Take A Trip Down Memory Lane With These Arab 90s Snacks

Being a 90s Arab kid means you’ll have days when you’re hit with pangs of nostalgia, reminiscing on the good old days before Tik Tok and smartphones became the epicenter of all our lives. Those days were simpler, marked by dancing to Amr Diab on your CD Walkman or obsessing over the tiny pixelated pet on your Tamagotchi. Yet, beyond all that, one of the pastimes that tug at the nostalgic heartstrings of any 90s kids are the snacks.

Every Arab country had its special league of snacks ranging from everything like ice cream and chocolate bars to biscuits and chips. Enjoyed during lunch breaks or when you gather together with your friends, looking back at these 90s snacks will bring back some great memories.



On a hot summer day, nothing could beat the icy fruity popsicles enclosed in that popular plastic casing, the infamous lolita. These are especially great when you are just coming out of the pool and craving a cool snack. You’d probably fight with your friends over your favorite flavor whether it’s the bitter yet also sweet taste of their deep purple grape popsicle or their more sour green apple flavor. It’s always fun to bite and twist off the top to get to the icy fruit interior. It’s probably one of the rare 90s snacks not restricted to one Arab country as both Saudi Arabians and Egyptians enjoyed it during the hot summer months of their childhood.

Saudia Icecream Sandwich

Another great snack to beat out the heat was Saudi Arabia’s Ice cream sandwich. Nothing beats the icy creamy vanilla filling wedged between its two soft chocolate biscuits. Sadfaco, one of the biggest factories in the Kingdom which opened in 1976 has been churning out this special ice cream as well as a wide array of products from milk to tomato paste. It’s still available today to be enjoyed. Biting into it may bring back memories of heading to the bakala (small grocery store) after school to indulge and make up for the long school day as well as the daunting list of upcoming projects and assignments.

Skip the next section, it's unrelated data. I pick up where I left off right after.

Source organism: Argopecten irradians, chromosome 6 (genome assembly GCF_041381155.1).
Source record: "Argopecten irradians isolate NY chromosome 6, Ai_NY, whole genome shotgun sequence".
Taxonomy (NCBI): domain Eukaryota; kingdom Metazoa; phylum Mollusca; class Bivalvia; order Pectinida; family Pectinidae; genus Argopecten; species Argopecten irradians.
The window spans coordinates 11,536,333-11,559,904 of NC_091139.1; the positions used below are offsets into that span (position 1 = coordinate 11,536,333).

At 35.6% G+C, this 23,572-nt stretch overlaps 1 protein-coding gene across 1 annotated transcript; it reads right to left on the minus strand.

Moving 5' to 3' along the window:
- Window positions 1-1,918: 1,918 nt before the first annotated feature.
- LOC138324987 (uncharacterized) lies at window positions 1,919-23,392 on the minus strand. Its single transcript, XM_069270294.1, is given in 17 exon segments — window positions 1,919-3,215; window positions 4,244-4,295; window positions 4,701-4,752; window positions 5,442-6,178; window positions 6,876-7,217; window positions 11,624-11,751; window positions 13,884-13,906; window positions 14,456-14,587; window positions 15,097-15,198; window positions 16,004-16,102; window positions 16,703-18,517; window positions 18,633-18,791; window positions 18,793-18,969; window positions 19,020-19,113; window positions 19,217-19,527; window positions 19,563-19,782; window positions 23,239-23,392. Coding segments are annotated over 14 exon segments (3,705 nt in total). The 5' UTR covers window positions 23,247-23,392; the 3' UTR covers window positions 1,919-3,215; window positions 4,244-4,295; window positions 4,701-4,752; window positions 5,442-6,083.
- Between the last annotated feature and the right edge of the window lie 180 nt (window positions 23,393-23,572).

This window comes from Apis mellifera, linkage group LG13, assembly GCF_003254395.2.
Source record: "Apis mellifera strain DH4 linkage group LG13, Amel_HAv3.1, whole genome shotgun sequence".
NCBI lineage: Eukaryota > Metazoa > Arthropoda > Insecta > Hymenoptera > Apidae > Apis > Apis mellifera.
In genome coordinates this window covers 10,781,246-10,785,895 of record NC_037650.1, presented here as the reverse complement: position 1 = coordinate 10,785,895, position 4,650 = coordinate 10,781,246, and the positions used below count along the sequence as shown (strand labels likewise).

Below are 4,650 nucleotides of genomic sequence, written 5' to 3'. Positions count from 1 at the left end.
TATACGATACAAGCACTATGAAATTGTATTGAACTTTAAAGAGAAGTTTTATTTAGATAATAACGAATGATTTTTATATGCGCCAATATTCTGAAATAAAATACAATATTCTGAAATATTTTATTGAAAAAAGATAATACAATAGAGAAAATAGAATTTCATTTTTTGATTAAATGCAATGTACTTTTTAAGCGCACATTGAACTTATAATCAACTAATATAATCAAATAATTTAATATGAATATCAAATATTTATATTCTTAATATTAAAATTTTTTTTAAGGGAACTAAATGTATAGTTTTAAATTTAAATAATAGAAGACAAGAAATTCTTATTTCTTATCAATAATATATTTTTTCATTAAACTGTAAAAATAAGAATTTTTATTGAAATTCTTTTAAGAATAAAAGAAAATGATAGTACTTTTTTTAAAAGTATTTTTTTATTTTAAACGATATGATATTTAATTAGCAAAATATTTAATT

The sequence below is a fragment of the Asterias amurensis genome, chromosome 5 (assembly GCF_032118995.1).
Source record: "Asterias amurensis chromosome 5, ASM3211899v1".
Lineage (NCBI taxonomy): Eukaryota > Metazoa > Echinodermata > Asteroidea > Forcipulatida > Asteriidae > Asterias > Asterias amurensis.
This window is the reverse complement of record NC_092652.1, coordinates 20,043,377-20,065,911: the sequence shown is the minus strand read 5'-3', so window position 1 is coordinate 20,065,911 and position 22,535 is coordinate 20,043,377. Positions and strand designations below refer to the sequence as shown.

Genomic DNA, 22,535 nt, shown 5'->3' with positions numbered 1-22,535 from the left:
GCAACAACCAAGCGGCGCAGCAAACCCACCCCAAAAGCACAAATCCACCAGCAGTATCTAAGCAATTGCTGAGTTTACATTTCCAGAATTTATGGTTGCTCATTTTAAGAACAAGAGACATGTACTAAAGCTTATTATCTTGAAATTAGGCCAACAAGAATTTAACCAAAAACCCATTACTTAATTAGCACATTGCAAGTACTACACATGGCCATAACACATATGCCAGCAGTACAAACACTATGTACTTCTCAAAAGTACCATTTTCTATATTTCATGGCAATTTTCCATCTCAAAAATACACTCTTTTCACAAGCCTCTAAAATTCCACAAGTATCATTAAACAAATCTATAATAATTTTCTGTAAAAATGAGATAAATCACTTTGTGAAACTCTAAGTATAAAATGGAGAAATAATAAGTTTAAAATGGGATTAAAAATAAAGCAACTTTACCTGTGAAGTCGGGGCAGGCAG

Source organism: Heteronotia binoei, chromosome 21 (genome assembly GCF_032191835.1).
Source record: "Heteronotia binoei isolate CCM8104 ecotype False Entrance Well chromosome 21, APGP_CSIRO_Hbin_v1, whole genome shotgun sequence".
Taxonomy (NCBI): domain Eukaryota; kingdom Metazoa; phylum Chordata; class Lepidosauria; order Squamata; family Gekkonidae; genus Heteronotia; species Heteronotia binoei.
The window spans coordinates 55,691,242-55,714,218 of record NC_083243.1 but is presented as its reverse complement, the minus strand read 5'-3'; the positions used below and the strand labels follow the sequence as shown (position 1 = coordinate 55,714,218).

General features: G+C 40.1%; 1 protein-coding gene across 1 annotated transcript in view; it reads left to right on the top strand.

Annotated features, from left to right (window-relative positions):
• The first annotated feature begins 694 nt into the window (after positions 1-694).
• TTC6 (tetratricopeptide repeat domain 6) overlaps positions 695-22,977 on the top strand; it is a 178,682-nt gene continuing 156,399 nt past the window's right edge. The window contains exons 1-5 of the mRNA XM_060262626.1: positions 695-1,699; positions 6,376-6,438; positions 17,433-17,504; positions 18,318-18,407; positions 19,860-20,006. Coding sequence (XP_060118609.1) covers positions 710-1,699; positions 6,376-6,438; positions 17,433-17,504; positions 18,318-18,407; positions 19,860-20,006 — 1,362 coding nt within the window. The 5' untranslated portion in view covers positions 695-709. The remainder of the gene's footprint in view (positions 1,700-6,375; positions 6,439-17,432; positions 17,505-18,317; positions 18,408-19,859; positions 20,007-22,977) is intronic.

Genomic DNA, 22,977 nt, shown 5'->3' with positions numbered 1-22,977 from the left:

Chocolate Bars

Star Chocolate

Via YouTube

Cadbury always had a special place among Egyptians, especially with its first factory opening in Egypt in 1993. Today, it lines the shelves of every supermarket and kushk (informal kiosk selling snacks) across the country with all sorts of varieties including Cadbury Oreo and Crispello. Yet, these new varieties cannot replace one’s childhood memories of biting into the older rare gem infamously known as Star, a chocolate bar filled with crispy wafer and rice Krispies that gave it that special crunch.


Way back in 1857, a man by the name of Mahmood Gandour opened a small sweet shop in Beirut. Hard candies and lokum (jelly cubes covered in powdered sugar) customers flocked inside to enjoy its handmade confections. Later, a factory opened and over time the small shop became an entire enterprise. With the 60s, the company introduced a small fez-shaped chocolate (a hat shaped like a truncated cone) to the masses aptly called Tarboosh. This was a well-loved chocolate for Lebanese 90s kids, not only for its sweet taste but for the fun experience of biting into the outer chocolate layer then licking its filling of marshmallow cream.


Emirates Pofaki